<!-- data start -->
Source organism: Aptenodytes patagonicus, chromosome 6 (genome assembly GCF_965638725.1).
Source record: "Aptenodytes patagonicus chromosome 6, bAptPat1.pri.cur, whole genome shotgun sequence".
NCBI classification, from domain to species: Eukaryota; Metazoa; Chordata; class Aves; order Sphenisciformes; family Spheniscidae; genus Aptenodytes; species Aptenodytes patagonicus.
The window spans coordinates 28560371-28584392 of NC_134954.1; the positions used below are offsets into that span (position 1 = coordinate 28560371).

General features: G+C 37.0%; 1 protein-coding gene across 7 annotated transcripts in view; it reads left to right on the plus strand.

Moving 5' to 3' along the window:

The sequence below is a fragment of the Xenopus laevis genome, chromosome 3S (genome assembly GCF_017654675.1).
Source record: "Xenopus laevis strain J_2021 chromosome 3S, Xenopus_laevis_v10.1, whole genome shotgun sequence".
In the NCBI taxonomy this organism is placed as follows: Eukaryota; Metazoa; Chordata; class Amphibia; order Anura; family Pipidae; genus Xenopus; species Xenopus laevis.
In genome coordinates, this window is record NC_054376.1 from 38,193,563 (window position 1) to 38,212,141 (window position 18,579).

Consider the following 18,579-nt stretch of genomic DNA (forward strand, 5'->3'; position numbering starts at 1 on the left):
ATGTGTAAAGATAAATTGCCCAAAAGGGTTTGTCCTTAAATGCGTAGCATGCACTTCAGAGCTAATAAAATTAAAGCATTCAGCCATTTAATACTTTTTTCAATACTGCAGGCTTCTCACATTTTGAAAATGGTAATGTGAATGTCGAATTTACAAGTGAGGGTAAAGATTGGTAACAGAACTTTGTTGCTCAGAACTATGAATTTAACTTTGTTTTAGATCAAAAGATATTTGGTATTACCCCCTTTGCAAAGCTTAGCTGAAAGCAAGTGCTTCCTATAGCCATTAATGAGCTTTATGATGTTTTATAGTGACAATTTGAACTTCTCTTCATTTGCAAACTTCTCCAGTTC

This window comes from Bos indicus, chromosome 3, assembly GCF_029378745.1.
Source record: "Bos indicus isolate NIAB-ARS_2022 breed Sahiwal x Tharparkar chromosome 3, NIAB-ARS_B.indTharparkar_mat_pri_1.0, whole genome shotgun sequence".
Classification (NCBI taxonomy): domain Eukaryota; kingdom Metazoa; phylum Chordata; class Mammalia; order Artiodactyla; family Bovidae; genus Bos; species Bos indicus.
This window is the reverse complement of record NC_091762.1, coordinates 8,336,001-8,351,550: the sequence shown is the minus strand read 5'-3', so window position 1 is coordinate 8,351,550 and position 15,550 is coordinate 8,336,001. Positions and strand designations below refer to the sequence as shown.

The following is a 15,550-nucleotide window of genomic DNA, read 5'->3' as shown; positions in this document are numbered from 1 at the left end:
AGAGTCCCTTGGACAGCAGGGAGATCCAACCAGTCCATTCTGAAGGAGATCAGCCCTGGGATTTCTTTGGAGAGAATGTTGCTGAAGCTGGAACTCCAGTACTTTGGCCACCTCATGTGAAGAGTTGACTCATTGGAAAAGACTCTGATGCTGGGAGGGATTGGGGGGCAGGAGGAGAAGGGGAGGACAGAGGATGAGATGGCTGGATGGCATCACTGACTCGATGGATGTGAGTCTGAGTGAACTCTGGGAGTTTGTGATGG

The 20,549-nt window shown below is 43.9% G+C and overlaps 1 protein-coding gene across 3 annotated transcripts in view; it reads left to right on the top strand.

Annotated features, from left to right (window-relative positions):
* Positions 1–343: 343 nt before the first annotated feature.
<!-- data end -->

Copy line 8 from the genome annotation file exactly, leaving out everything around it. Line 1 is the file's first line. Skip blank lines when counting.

Source record: "Xenopus laevis strain J_2021 chromosome 3S, Xenopus_laevis_v10.1, whole genome shotgun sequence".